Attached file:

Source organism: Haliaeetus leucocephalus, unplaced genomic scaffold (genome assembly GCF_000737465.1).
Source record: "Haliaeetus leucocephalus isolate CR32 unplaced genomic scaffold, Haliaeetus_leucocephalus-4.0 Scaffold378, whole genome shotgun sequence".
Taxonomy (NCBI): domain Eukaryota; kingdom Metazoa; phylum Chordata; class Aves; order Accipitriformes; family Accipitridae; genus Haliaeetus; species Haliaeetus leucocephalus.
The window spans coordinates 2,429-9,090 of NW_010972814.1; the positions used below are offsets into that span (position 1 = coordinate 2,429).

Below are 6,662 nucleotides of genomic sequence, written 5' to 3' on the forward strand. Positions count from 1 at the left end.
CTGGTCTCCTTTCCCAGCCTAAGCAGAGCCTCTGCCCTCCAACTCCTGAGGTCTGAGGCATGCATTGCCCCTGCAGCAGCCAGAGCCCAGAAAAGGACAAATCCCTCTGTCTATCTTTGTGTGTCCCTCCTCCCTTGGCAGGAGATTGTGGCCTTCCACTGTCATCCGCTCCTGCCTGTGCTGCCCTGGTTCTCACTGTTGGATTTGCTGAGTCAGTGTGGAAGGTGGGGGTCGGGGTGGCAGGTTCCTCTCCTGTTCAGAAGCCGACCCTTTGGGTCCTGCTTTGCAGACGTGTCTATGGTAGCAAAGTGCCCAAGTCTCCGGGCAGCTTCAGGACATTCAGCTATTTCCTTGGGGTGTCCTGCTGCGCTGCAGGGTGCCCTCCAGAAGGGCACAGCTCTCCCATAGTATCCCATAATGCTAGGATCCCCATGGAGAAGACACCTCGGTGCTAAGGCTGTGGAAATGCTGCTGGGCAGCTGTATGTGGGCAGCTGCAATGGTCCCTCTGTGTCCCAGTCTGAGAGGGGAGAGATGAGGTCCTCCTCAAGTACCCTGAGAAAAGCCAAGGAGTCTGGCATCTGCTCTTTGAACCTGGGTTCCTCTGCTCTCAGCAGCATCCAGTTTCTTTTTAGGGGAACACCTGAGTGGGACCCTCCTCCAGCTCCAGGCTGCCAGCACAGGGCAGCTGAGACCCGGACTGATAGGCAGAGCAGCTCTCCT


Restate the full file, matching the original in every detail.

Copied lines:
Source organism: Haliaeetus leucocephalus, unplaced genomic scaffold (genome assembly GCF_000737465.1).
Source record: "Haliaeetus leucocephalus isolate CR32 unplaced genomic scaffold, Haliaeetus_leucocephalus-4.0 Scaffold378, whole genome shotgun sequence".
Taxonomy (NCBI): domain Eukaryota; kingdom Metazoa; phylum Chordata; class Aves; order Accipitriformes; family Accipitridae; genus Haliaeetus; species Haliaeetus leucocephalus.
The window spans coordinates 2,429-9,090 of NW_010972814.1; the positions used below are offsets into that span (position 1 = coordinate 2,429).

Below are 6,662 nucleotides of genomic sequence, written 5' to 3' on the forward strand. Positions count from 1 at the left end.
CTGGTCTCCTTTCCCAGCCTAAGCAGAGCCTCTGCCCTCCAACTCCTGAGGTCTGAGGCATGCATTGCCCCTGCAGCAGCCAGAGCCCAGAAAAGGACAAATCCCTCTGTCTATCTTTGTGTGTCCCTCCTCCCTTGGCAGGAGATTGTGGCCTTCCACTGTCATCCGCTCCTGCCTGTGCTGCCCTGGTTCTCACTGTTGGATTTGCTGAGTCAGTGTGGAAGGTGGGGGTCGGGGTGGCAGGTTCCTCTCCTGTTCAGAAGCCGACCCTTTGGGTCCTGCTTTGCAGACGTGTCTATGGTAGCAAAGTGCCCAAGTCTCCGGGCAGCTTCAGGACATTCAGCTATTTCCTTGGGGTGTCCTGCTGCGCTGCAGGGTGCCCTCCAGAAGGGCACAGCTCTCCCATAGTATCCCATAATGCTAGGATCCCCATGGAGAAGACACCTCGGTGCTAAGGCTGTGGAAATGCTGCTGGGCAGCTGTATGTGGGCAGCTGCAATGGTCCCTCTGTGTCCCAGTCTGAGAGGGGAGAGATGAGGTCCTCCTCAAGTACCCTGAGAAAAGCCAAGGAGTCTGGCATCTGCTCTTTGAACCTGGGTTCCTCTGCTCTCAGCAGCATCCAGTTTCTTTTTAGGGGAACACCTGAGTGGGACCCTCCTCCAGCTCCAGGCTGCCAGCACAGGGCAGCTGAGACCCGGACTGATAGGCAGAGCAGCTCTCCT